Gaming had quite a busy year in 2012. Besides the excellent lineup of games, there were a few moments that ultimately defined the year for me and probably a lot of others out there. Rather than dissecting my favorite news story in a sort of list that would feel more organized, I’d rather have a sequence of these definitive moments laid out and thoroughly explained. Because no one likes half-assed work, right?
Mass Effect 3‘s Ending Debacle
FOR THE LOVE OF THE PROTHEANS, SHUT UP! Rather than being remembered as the spectacular title that Mass Effect 3 was, every pissed off, mouth-breathing, neckbeard chose to focus solely on the last twenty minutes and set the Internet ablaze with their displeasure. The controversy became less about the game and more about how players felt “robbed” or “cheated.” It’s almost as if most players felt as though the dozens of hours spent in the Mass Effect universe had gone to waste because of the sketchily-defined, A/B/C endings of Mass Effect 3. BioWare even felt pressured to add the Extended Cut, which sparked even more hatred because of them “going back on their creative vision.” They couldn’t win.
I’ll admit that I didn’t much care for the endings, mostly due to plot holes and the suddenness of it all, but I didn’t demand something from BioWare. I just moved on and remembered Mass Effect 3 for what it was: an outstanding game with an deep universe, satisfying combat, and weighty decisions that just so happened to have a flawed ending.
The Rebirth of the Assassin
Stealth games don’t come out very often as evidenced by my nearly insatiable hunger for it. Year in and year out, we maybe see one quality game with some sneaking elements in it and we make what we can of it. We just get by.
Someone removed the plug from the dam holding back all of the sneaking games, because we saw quite a few of them in 2012. And fantastic ones at that. Dishonored, Assassin’s Creed III, and Hitman: Absolution (and technically Assassin’s Creed III: Liberation too, but we don’t talk about that) all saw the light of day, each brilliantly giving its twist on the concept of silently disposing of a target. Even though they strike a similar nerve, each did it in its signature way to avoid redundancy and remain fresh.
Dishonored felt so inventive with its world and power-focused and streamlined sneaking, Assassin’s Creed III gave a list of historic targets to assassinate, and Hitman tested my mettle and made me blend in, kill, and casually walk away as if nothing peculiar had happened by my demented hands. Liberation only tested my patience but we won’t reference that one again.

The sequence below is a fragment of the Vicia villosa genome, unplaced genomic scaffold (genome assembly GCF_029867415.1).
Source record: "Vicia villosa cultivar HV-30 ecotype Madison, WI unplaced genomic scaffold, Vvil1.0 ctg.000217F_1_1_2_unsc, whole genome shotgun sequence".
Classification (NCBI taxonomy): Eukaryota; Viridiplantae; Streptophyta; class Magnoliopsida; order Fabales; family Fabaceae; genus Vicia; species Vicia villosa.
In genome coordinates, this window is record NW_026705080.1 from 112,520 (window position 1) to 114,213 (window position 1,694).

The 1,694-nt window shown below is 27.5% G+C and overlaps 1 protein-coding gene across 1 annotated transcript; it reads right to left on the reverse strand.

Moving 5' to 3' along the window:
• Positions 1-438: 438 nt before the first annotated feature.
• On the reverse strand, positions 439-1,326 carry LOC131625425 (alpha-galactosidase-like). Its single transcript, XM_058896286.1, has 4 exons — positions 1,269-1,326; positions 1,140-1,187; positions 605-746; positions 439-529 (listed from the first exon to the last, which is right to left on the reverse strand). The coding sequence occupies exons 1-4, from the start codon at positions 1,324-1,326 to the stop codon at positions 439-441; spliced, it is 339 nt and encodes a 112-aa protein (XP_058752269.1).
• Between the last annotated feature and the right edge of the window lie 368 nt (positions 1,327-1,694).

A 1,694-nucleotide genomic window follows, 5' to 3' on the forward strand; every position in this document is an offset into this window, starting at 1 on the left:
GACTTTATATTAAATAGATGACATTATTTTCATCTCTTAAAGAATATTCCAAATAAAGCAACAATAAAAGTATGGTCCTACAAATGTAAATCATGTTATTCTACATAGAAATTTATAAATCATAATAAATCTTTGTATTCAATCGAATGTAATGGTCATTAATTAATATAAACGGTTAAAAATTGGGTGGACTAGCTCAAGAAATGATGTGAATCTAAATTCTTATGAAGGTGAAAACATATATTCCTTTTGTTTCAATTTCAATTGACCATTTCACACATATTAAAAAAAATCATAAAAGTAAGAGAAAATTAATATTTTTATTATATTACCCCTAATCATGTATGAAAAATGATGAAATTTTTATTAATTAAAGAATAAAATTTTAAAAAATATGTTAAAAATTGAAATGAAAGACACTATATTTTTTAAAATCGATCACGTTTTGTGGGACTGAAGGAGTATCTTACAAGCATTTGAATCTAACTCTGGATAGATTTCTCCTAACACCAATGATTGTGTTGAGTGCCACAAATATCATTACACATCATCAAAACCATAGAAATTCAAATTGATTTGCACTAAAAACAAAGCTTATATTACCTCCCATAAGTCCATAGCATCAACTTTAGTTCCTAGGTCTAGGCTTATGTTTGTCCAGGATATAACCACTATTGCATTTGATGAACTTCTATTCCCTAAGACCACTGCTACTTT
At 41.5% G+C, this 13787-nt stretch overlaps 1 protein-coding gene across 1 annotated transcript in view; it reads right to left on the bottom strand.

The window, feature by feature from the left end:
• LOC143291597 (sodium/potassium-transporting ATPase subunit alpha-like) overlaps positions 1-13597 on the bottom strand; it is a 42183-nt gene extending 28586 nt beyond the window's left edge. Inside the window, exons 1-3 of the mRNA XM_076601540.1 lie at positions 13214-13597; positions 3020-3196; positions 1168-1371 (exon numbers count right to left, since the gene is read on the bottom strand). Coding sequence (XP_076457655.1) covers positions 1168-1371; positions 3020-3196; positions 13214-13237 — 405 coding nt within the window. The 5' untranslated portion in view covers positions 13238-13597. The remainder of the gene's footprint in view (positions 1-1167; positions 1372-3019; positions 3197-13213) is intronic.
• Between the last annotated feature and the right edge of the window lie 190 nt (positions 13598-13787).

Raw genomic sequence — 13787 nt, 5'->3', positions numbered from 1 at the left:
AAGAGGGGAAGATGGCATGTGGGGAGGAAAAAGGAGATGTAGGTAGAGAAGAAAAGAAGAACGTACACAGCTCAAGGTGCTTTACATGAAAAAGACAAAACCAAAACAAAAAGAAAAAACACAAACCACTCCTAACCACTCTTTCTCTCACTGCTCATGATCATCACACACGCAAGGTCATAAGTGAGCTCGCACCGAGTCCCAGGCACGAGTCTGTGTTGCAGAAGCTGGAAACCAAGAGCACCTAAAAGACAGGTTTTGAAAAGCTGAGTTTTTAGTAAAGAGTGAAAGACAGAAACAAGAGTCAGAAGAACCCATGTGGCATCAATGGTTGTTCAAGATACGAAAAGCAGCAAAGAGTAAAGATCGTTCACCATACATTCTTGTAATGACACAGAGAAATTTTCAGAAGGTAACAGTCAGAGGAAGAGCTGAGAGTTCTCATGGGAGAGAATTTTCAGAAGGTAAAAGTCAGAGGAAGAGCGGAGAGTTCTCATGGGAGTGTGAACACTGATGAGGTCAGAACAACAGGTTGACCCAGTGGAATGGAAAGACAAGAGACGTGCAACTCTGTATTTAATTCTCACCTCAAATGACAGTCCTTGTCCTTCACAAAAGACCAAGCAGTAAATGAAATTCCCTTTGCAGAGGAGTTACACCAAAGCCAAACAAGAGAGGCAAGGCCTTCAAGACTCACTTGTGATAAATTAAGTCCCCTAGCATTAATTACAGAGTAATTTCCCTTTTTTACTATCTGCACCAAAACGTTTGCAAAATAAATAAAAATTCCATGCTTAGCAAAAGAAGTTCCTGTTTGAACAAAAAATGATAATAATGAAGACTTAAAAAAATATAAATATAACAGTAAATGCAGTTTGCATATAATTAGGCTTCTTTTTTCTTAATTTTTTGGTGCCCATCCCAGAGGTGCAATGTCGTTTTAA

Seeing as these games all hit some sort of impressive success threshold, both critically and commercially, I’m optimistic that publishers will see that the stealth genre is nowhere near as dead as they may think. Give players a deep, well-designed game where explosions don’t take precedent and they’ll eat it up.
Steps Forward in Storytelling and that Sinking Feeling
Zombies and modern war are incredibly worn topics so most products containing that usually drown in a sea of bland titles harping on the same points ad nauseum. The Walking Dead and Spec Ops: The Line are entries in their respective subject matters, but they defy all expectations, ones that were honestly pretty low. Maybe it was this low bar that allowed both to have such an emotional impact. I’ve had that sinking feeling before whilst finishing a game, but both The Walking Dead and Spec Ops: The Line took that to a whole new level of misery and despair… and I love them for that.
Spec Ops: The Line flew wildly under the radar for nearly everyone because, from the surface, it doesn’t appear to actually have a carefully constructed narrative that differs from other military brouhahas. Word of mouth had to become the biggest factor of people playing it because, in such a crowded genre, no one wants another third-person cover-based shooter where you shoot military dudes (even though the shooting is surprisingly good here).
The personal struggle for you and your squad mixed with the slow descent into chaos made a journey that was not only forgettable, but one worth dabbling over long after the credits rolled especially since it contains a few themes worth some critical thinking. I just kind of sat there, mulling over what just happened after I beat it. I needed to talk about it with someone because you can’t keep these kinds of games to yourself. Such depth and discussion spark from few other titles and the unexpected weight of Spec Ops made it that much more surprising. It was a war game with something to actually say and said so in a method that made it stand out.